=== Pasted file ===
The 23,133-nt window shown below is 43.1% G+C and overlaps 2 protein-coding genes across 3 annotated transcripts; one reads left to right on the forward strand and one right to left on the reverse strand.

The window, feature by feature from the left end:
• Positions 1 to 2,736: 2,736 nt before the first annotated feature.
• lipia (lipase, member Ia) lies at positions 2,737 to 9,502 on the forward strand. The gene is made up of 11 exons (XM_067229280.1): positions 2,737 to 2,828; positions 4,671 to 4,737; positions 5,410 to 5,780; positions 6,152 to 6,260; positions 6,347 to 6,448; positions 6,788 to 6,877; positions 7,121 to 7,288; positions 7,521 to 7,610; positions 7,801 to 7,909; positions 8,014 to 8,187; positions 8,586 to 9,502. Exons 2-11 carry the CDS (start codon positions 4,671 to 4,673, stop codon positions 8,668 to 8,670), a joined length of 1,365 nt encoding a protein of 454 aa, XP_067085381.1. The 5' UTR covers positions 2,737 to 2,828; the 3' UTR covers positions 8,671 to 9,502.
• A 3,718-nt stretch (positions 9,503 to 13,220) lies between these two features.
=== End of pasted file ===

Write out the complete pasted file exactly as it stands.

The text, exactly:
The 23,133-nt window shown below is 43.1% G+C and overlaps 2 protein-coding genes across 3 annotated transcripts; one reads left to right on the forward strand and one right to left on the reverse strand.

The window, feature by feature from the left end:
• Positions 1 to 2,736: 2,736 nt before the first annotated feature.
• lipia (lipase, member Ia) lies at positions 2,737 to 9,502 on the forward strand. The gene is made up of 11 exons (XM_067229280.1): positions 2,737 to 2,828; positions 4,671 to 4,737; positions 5,410 to 5,780; positions 6,152 to 6,260; positions 6,347 to 6,448; positions 6,788 to 6,877; positions 7,121 to 7,288; positions 7,521 to 7,610; positions 7,801 to 7,909; positions 8,014 to 8,187; positions 8,586 to 9,502. Exons 2-11 carry the CDS (start codon positions 4,671 to 4,673, stop codon positions 8,668 to 8,670), a joined length of 1,365 nt encoding a protein of 454 aa, XP_067085381.1. The 5' UTR covers positions 2,737 to 2,828; the 3' UTR covers positions 8,671 to 9,502.
• A 3,718-nt stretch (positions 9,503 to 13,220) lies between these two features.